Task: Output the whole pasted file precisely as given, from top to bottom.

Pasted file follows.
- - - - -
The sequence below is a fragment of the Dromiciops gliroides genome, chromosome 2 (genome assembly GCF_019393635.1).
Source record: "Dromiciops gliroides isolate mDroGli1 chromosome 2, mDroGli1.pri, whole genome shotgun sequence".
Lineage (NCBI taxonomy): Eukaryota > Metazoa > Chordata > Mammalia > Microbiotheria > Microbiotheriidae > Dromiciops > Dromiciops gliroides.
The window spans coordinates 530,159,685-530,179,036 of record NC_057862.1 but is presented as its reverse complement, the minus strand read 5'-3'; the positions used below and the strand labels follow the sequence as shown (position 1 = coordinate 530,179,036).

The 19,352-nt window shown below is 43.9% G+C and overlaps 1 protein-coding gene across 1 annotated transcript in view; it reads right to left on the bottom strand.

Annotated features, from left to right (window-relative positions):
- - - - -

The sequence below is a fragment of the Dromiciops gliroides genome, chromosome 2 (genome assembly GCF_019393635.1).
Source record: "Dromiciops gliroides isolate mDroGli1 chromosome 2, mDroGli1.pri, whole genome shotgun sequence".
Lineage (NCBI taxonomy): Eukaryota > Metazoa > Chordata > Mammalia > Microbiotheria > Microbiotheriidae > Dromiciops > Dromiciops gliroides.
The window spans coordinates 530,159,685-530,179,036 of record NC_057862.1 but is presented as its reverse complement, the minus strand read 5'-3'; the positions used below and the strand labels follow the sequence as shown (position 1 = coordinate 530,179,036).

The 19,352-nt window shown below is 43.9% G+C and overlaps 1 protein-coding gene across 1 annotated transcript in view; it reads right to left on the bottom strand.

Annotated features, from left to right (window-relative positions):